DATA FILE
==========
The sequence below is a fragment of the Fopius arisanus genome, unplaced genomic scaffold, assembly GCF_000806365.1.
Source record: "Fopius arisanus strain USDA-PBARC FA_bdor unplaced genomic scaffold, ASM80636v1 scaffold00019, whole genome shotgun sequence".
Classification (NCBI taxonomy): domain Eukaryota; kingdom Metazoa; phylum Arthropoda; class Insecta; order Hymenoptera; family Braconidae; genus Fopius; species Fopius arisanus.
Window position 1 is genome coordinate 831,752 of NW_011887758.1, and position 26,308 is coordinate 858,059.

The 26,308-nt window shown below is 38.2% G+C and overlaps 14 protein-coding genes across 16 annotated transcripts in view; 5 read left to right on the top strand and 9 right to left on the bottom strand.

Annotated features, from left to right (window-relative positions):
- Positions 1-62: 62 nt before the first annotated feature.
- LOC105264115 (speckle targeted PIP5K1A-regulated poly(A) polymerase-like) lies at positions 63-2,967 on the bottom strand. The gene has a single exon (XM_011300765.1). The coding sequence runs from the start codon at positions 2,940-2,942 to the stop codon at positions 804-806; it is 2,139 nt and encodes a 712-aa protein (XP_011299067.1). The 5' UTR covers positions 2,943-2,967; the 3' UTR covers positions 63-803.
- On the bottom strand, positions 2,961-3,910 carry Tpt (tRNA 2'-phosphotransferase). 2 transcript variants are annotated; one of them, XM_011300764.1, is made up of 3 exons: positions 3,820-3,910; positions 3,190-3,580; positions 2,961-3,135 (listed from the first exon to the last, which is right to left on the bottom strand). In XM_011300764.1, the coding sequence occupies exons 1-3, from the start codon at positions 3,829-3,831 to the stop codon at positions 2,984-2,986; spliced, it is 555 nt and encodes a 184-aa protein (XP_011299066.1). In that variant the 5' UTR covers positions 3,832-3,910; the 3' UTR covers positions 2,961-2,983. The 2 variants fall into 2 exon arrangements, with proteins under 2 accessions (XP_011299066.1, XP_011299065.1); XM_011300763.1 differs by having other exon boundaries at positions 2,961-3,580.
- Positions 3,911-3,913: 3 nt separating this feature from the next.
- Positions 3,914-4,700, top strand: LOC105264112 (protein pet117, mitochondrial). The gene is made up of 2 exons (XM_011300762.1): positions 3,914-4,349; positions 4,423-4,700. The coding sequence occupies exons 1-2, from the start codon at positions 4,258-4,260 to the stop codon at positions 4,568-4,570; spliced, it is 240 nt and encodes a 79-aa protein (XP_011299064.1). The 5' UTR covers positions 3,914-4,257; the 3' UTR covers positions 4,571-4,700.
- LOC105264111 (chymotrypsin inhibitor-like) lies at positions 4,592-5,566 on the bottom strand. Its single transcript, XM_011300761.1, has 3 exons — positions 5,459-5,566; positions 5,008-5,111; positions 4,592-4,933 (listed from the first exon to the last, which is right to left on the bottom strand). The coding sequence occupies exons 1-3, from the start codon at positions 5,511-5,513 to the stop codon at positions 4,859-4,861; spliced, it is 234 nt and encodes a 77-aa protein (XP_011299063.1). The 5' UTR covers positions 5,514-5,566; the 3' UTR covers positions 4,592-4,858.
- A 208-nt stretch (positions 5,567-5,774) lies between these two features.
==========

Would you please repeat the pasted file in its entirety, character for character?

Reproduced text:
The sequence below is a fragment of the Fopius arisanus genome, unplaced genomic scaffold, assembly GCF_000806365.1.
Source record: "Fopius arisanus strain USDA-PBARC FA_bdor unplaced genomic scaffold, ASM80636v1 scaffold00019, whole genome shotgun sequence".
Classification (NCBI taxonomy): domain Eukaryota; kingdom Metazoa; phylum Arthropoda; class Insecta; order Hymenoptera; family Braconidae; genus Fopius; species Fopius arisanus.
Window position 1 is genome coordinate 831,752 of NW_011887758.1, and position 26,308 is coordinate 858,059.

The 26,308-nt window shown below is 38.2% G+C and overlaps 14 protein-coding genes across 16 annotated transcripts in view; 5 read left to right on the top strand and 9 right to left on the bottom strand.

Annotated features, from left to right (window-relative positions):
- Positions 1-62: 62 nt before the first annotated feature.
- LOC105264115 (speckle targeted PIP5K1A-regulated poly(A) polymerase-like) lies at positions 63-2,967 on the bottom strand. The gene has a single exon (XM_011300765.1). The coding sequence runs from the start codon at positions 2,940-2,942 to the stop codon at positions 804-806; it is 2,139 nt and encodes a 712-aa protein (XP_011299067.1). The 5' UTR covers positions 2,943-2,967; the 3' UTR covers positions 63-803.
- On the bottom strand, positions 2,961-3,910 carry Tpt (tRNA 2'-phosphotransferase). 2 transcript variants are annotated; one of them, XM_011300764.1, is made up of 3 exons: positions 3,820-3,910; positions 3,190-3,580; positions 2,961-3,135 (listed from the first exon to the last, which is right to left on the bottom strand). In XM_011300764.1, the coding sequence occupies exons 1-3, from the start codon at positions 3,829-3,831 to the stop codon at positions 2,984-2,986; spliced, it is 555 nt and encodes a 184-aa protein (XP_011299066.1). In that variant the 5' UTR covers positions 3,832-3,910; the 3' UTR covers positions 2,961-2,983. The 2 variants fall into 2 exon arrangements, with proteins under 2 accessions (XP_011299066.1, XP_011299065.1); XM_011300763.1 differs by having other exon boundaries at positions 2,961-3,580.
- Positions 3,911-3,913: 3 nt separating this feature from the next.
- Positions 3,914-4,700, top strand: LOC105264112 (protein pet117, mitochondrial). The gene is made up of 2 exons (XM_011300762.1): positions 3,914-4,349; positions 4,423-4,700. The coding sequence occupies exons 1-2, from the start codon at positions 4,258-4,260 to the stop codon at positions 4,568-4,570; spliced, it is 240 nt and encodes a 79-aa protein (XP_011299064.1). The 5' UTR covers positions 3,914-4,257; the 3' UTR covers positions 4,571-4,700.
- LOC105264111 (chymotrypsin inhibitor-like) lies at positions 4,592-5,566 on the bottom strand. Its single transcript, XM_011300761.1, has 3 exons — positions 5,459-5,566; positions 5,008-5,111; positions 4,592-4,933 (listed from the first exon to the last, which is right to left on the bottom strand). The coding sequence occupies exons 1-3, from the start codon at positions 5,511-5,513 to the stop codon at positions 4,859-4,861; spliced, it is 234 nt and encodes a 77-aa protein (XP_011299063.1). The 5' UTR covers positions 5,514-5,566; the 3' UTR covers positions 4,592-4,858.
- A 208-nt stretch (positions 5,567-5,774) lies between these two features.